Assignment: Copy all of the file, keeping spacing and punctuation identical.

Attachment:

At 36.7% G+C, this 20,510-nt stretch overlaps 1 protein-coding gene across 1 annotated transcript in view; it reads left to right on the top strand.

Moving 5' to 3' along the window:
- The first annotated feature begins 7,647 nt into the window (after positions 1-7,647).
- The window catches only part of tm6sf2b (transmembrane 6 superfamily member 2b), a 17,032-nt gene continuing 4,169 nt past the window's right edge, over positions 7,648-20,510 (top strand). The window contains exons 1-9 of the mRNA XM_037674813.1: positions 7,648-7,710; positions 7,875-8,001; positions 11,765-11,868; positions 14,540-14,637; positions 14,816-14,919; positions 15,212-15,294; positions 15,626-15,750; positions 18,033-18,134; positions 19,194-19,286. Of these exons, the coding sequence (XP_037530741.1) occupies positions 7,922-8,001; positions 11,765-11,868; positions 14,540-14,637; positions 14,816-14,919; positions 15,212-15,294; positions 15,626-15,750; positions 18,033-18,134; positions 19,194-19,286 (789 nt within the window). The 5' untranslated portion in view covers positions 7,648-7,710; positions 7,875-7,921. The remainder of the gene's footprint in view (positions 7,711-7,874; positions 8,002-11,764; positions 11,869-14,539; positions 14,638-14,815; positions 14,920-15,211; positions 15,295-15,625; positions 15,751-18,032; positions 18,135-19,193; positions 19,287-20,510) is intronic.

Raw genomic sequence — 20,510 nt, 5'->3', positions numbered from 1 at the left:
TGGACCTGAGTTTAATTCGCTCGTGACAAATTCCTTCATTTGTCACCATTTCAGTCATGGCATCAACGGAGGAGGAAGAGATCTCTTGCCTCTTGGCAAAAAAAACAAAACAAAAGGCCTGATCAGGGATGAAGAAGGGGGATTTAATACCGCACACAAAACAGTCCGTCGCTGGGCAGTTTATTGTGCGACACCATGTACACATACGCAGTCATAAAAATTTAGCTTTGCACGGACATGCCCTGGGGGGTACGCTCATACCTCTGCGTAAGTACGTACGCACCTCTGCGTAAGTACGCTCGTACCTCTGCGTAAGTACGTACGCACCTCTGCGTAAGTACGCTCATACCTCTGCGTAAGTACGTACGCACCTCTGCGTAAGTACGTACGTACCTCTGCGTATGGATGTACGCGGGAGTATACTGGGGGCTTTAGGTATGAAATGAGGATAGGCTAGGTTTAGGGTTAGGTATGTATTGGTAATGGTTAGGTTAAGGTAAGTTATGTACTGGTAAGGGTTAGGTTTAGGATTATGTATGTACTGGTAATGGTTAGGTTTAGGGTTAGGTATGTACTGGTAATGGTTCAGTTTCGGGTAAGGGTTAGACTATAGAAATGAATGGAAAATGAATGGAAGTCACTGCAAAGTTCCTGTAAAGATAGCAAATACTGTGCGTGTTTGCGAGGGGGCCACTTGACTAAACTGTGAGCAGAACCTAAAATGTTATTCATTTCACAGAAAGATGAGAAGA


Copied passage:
At 36.7% G+C, this 20,510-nt stretch overlaps 1 protein-coding gene across 1 annotated transcript in view; it reads left to right on the top strand.

Moving 5' to 3' along the window:
- The first annotated feature begins 7,647 nt into the window (after positions 1-7,647).
- The window catches only part of tm6sf2b (transmembrane 6 superfamily member 2b), a 17,032-nt gene continuing 4,169 nt past the window's right edge, over positions 7,648-20,510 (top strand). The window contains exons 1-9 of the mRNA XM_037674813.1: positions 7,648-7,710; positions 7,875-8,001; positions 11,765-11,868; positions 14,540-14,637; positions 14,816-14,919; positions 15,212-15,294; positions 15,626-15,750; positions 18,033-18,134; positions 19,194-19,286. Of these exons, the coding sequence (XP_037530741.1) occupies positions 7,922-8,001; positions 11,765-11,868; positions 14,540-14,637; positions 14,816-14,919; positions 15,212-15,294; positions 15,626-15,750; positions 18,033-18,134; positions 19,194-19,286 (789 nt within the window). The 5' untranslated portion in view covers positions 7,648-7,710; positions 7,875-7,921. The remainder of the gene's footprint in view (positions 7,711-7,874; positions 8,002-11,764; positions 11,869-14,539; positions 14,638-14,815; positions 14,920-15,211; positions 15,295-15,625; positions 15,751-18,032; positions 18,135-19,193; positions 19,287-20,510) is intronic.

Raw genomic sequence — 20,510 nt, 5'->3', positions numbered from 1 at the left:
TGGACCTGAGTTTAATTCGCTCGTGACAAATTCCTTCATTTGTCACCATTTCAGTCATGGCATCAACGGAGGAGGAAGAGATCTCTTGCCTCTTGGCAAAAAAAACAAAACAAAAGGCCTGATCAGGGATGAAGAAGGGGGATTTAATACCGCACACAAAACAGTCCGTCGCTGGGCAGTTTATTGTGCGACACCATGTACACATACGCAGTCATAAAAATTTAGCTTTGCACGGACATGCCCTGGGGGGTACGCTCATACCTCTGCGTAAGTACGTACGCACCTCTGCGTAAGTACGCTCGTACCTCTGCGTAAGTACGTACGCACCTCTGCGTAAGTACGCTCATACCTCTGCGTAAGTACGTACGCACCTCTGCGTAAGTACGTACGTACCTCTGCGTATGGATGTACGCGGGAGTATACTGGGGGCTTTAGGTATGAAATGAGGATAGGCTAGGTTTAGGGTTAGGTATGTATTGGTAATGGTTAGGTTAAGGTAAGTTATGTACTGGTAAGGGTTAGGTTTAGGATTATGTATGTACTGGTAATGGTTAGGTTTAGGGTTAGGTATGTACTGGTAATGGTTCAGTTTCGGGTAAGGGTTAGACTATAGAAATGAATGGAAAATGAATGGAAGTCACTGCAAAGTTCCTGTAAAGATAGCAAATACTGTGCGTGTTTGCGAGGGGGCCACTTGACTAAACTGTGAGCAGAACCTAAAATGTTATTCATTTCACAGAAAGATGAGAAGA